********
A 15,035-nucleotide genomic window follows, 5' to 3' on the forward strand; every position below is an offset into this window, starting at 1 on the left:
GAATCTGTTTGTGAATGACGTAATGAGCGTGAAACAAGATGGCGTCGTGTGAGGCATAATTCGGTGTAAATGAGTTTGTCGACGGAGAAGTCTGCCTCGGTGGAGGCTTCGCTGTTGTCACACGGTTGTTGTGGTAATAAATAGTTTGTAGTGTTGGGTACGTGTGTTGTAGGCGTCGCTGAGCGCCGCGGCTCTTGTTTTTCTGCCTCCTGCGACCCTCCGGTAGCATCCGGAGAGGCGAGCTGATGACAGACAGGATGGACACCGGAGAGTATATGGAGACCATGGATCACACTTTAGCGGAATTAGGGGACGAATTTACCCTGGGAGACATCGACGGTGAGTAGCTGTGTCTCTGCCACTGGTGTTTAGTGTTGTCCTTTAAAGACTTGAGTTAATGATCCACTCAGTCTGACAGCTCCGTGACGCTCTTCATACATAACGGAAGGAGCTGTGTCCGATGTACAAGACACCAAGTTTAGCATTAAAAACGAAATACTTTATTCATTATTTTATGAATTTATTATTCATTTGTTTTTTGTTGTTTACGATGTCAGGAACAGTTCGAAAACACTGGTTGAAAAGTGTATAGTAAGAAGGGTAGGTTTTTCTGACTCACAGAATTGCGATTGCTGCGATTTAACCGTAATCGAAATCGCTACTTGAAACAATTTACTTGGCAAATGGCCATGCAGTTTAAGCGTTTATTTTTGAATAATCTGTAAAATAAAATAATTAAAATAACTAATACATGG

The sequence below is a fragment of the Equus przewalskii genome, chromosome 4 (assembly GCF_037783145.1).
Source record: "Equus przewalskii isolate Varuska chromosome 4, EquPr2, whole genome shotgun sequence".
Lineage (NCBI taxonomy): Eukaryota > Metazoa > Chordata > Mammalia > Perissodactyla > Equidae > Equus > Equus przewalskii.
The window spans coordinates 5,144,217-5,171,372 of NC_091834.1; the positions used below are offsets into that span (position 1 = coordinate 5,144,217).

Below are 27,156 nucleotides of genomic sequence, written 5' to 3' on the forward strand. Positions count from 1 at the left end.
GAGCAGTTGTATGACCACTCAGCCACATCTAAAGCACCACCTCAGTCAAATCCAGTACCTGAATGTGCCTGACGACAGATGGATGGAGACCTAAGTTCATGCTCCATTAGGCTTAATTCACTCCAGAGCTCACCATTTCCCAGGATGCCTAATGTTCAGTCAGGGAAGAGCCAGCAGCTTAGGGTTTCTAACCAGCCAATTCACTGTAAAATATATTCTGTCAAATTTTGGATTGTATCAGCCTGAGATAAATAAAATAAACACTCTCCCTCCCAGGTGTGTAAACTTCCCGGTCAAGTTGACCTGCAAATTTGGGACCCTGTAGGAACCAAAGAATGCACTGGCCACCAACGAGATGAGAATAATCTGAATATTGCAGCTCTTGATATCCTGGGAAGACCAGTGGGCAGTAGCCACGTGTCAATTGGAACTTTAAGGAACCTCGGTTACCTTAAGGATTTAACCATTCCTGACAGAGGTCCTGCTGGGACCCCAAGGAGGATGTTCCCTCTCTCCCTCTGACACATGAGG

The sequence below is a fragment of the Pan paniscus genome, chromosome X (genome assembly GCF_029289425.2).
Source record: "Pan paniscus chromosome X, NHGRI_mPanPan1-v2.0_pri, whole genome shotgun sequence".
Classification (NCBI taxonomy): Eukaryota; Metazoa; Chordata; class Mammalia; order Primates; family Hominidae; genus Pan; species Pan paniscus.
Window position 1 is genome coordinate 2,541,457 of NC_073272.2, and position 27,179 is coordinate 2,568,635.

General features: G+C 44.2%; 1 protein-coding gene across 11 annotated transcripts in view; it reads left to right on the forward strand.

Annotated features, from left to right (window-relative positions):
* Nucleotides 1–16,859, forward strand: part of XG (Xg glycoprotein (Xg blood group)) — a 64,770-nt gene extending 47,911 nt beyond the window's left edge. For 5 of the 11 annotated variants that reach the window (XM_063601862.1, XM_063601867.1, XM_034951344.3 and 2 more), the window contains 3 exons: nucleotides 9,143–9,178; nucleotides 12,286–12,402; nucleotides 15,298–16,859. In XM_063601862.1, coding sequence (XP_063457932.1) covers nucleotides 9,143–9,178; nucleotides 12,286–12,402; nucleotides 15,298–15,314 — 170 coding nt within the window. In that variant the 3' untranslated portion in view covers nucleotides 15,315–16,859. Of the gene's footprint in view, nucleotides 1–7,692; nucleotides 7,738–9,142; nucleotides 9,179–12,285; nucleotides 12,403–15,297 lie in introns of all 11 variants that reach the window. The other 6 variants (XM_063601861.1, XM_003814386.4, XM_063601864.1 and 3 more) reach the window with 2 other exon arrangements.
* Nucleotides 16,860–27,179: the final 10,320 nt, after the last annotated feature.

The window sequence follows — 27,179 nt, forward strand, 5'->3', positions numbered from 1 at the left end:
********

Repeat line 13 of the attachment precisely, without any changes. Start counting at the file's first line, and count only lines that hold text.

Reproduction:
General features: G+C 44.2%; 1 protein-coding gene across 11 annotated transcripts in view; it reads left to right on the forward strand.